I grew up in the tiny blink-and-miss-it berg of Willard, Co. Population, maybe 20. My paternal grandparents, aunts, uncles, and cousins, plus their siblings, all lived a few miles apart on their own farms and ranches. I have many warm memories of community and family gatherings in the basement of the little country Methodist Church. Easter sunrise breakfasts, Christmas with “Santa” [who seemed to resemble the neighbor a few doors down], funeral dinners, wedding and baby showers, and best of all, homemade ice cream socials. Every family brought their favorite recipe which in those days was made with fresh milk/cream and fresh eggs. I can taste it now…can’t you? Y.U.M.
You can read about our ice cream tradition here at J’s Coffee Cafe blog post.
The family history and recipe below came from my cousin Dan Leis’s wife, Cindy.
My recipe comes through my husband’s family, actually his grandfather, Scott Russell Wolever. Grandpa Scott was one of the warmest people I ever knew but he made the “coolest” ice cream ever. He brought it to every family gathering and there was never any left over. Grandpa Scott told about cutting ice from the South Platte River with his brother, Roy Wolever when they were boys. It was packed in straw in the ice dug-out. After a hot summer day’s work his father, Lemuel, would say, “Better go chop some ice, boys.” They hurried to comply as they knew what was coming…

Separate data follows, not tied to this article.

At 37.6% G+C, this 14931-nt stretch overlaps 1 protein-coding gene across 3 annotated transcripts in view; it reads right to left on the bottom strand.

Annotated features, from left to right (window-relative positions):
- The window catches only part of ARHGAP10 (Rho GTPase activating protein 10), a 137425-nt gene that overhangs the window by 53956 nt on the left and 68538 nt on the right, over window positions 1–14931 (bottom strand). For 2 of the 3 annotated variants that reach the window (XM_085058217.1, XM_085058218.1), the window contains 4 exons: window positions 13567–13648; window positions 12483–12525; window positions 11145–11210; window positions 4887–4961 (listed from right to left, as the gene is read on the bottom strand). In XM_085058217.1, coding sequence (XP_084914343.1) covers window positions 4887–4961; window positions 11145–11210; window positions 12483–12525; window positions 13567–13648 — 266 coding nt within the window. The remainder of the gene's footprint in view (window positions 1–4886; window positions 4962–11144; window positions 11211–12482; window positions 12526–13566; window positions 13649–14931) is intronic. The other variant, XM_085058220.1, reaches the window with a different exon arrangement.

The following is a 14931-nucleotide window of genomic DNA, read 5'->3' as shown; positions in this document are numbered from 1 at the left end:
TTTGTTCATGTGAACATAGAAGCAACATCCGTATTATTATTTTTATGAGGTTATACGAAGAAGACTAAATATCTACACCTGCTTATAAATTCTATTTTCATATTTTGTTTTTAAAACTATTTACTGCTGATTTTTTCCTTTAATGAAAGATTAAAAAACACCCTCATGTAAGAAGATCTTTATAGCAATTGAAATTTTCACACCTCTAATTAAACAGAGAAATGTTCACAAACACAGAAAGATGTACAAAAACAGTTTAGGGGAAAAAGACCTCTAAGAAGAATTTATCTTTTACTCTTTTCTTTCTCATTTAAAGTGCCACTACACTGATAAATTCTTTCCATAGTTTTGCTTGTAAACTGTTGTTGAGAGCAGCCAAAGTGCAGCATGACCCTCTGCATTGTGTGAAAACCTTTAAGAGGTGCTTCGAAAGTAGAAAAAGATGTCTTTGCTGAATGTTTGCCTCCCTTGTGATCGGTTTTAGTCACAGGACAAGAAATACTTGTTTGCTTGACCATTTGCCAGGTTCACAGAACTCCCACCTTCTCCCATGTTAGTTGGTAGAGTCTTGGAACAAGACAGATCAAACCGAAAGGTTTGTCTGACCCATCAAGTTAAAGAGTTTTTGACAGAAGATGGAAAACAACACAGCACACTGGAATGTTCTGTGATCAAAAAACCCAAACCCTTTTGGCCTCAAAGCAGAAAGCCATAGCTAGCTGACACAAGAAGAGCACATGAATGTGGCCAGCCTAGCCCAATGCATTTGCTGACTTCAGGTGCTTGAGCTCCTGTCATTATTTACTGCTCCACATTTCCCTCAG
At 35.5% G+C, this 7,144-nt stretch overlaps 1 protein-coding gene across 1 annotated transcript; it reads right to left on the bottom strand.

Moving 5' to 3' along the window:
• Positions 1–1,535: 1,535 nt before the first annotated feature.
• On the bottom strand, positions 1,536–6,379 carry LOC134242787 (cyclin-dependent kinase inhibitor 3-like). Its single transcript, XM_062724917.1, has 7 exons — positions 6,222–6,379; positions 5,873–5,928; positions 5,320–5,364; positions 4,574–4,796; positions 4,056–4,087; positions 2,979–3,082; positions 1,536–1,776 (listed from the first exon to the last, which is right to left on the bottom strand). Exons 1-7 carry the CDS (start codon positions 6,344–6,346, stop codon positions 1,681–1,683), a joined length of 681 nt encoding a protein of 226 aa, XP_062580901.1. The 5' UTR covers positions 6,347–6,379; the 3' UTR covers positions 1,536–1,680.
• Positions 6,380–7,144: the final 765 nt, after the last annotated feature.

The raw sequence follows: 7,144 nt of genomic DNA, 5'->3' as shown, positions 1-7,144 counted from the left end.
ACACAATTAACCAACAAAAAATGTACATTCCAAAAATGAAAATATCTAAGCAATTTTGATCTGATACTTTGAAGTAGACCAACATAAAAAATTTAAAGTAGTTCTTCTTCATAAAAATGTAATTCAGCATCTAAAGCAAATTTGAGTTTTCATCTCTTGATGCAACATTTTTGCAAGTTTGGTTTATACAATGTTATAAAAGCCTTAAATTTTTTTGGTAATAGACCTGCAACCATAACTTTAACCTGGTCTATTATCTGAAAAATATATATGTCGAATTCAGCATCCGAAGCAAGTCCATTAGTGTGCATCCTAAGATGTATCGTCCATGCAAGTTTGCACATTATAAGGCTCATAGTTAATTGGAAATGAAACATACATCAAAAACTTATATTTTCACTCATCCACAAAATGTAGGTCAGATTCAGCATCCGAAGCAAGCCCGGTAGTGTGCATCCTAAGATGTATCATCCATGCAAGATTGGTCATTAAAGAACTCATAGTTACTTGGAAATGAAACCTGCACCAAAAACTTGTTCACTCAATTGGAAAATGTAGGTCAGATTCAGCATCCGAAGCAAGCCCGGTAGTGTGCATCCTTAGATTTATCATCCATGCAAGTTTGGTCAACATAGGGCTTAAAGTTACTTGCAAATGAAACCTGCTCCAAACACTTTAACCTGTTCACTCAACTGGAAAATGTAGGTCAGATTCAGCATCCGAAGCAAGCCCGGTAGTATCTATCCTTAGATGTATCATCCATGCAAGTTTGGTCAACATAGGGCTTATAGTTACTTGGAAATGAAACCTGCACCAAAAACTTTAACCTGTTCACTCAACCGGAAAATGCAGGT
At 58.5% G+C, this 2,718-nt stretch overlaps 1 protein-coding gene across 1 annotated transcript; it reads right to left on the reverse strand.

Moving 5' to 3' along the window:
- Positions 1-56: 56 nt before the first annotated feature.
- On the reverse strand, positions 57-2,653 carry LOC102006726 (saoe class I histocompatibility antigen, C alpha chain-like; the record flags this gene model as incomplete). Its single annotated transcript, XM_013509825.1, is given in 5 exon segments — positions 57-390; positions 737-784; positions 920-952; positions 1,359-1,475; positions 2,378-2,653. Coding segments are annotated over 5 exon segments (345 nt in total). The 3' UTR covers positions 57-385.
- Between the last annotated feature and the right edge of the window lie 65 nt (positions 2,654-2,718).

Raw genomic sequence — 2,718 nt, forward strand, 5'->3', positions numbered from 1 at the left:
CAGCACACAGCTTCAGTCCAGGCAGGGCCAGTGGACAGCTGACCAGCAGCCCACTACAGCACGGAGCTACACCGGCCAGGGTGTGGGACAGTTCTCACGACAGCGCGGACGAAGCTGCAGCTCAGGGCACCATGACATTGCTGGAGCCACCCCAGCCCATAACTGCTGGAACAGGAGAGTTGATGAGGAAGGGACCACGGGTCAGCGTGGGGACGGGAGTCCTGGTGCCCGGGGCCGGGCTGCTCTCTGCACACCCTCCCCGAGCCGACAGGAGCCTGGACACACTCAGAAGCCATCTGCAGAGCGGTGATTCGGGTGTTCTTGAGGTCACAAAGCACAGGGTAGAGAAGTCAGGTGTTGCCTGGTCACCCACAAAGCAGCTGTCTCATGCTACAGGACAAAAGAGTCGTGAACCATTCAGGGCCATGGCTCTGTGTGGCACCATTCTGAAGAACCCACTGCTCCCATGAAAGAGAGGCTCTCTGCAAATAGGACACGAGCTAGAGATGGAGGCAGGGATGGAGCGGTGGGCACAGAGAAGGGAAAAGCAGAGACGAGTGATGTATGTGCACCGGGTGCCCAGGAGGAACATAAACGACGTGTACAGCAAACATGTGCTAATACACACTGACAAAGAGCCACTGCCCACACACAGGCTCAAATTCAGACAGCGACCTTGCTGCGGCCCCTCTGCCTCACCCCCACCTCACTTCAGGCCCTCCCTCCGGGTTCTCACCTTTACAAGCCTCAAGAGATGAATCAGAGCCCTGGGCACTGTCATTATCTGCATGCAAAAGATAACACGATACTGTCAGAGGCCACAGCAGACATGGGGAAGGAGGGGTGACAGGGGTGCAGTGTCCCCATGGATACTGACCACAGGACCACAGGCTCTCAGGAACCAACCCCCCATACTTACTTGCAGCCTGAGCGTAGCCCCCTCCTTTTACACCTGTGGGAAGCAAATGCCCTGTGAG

Grandpa Scott’s Ice Cream (only name we ever knew it to be called)
6 fresh eggs beaten*
2 cups brown sugar
Dash of salt
¼ cup REAL vanilla
1 12 oz. can evaporated milk
1 to 1 ½ quarts heavy whipping cream
(depends on the size of your ice cream freezer)
1 to 1 ½ quarts of half and half
Fill the freezer with whole milk
Freeze according to the directions of your individual ice cream freezer.
*Due to some risk in consuming raw eggs, only use the freshest you can find.
There was never any written recipe until I watched him make it and knew we better keep track of the details. Grandpa Scott was particle about the size of the ice chunks as well as the salt and ice ratio. He had a technique of pouring a large glass of hot water over the ice when you first started churning. It “helped get things started”. It will definitely be ready to eat right away but can be frozen and stored in another container. He was in his 80’s before it became an electric mixer. I can’t convince Dan that it should still be hand-churned. 😊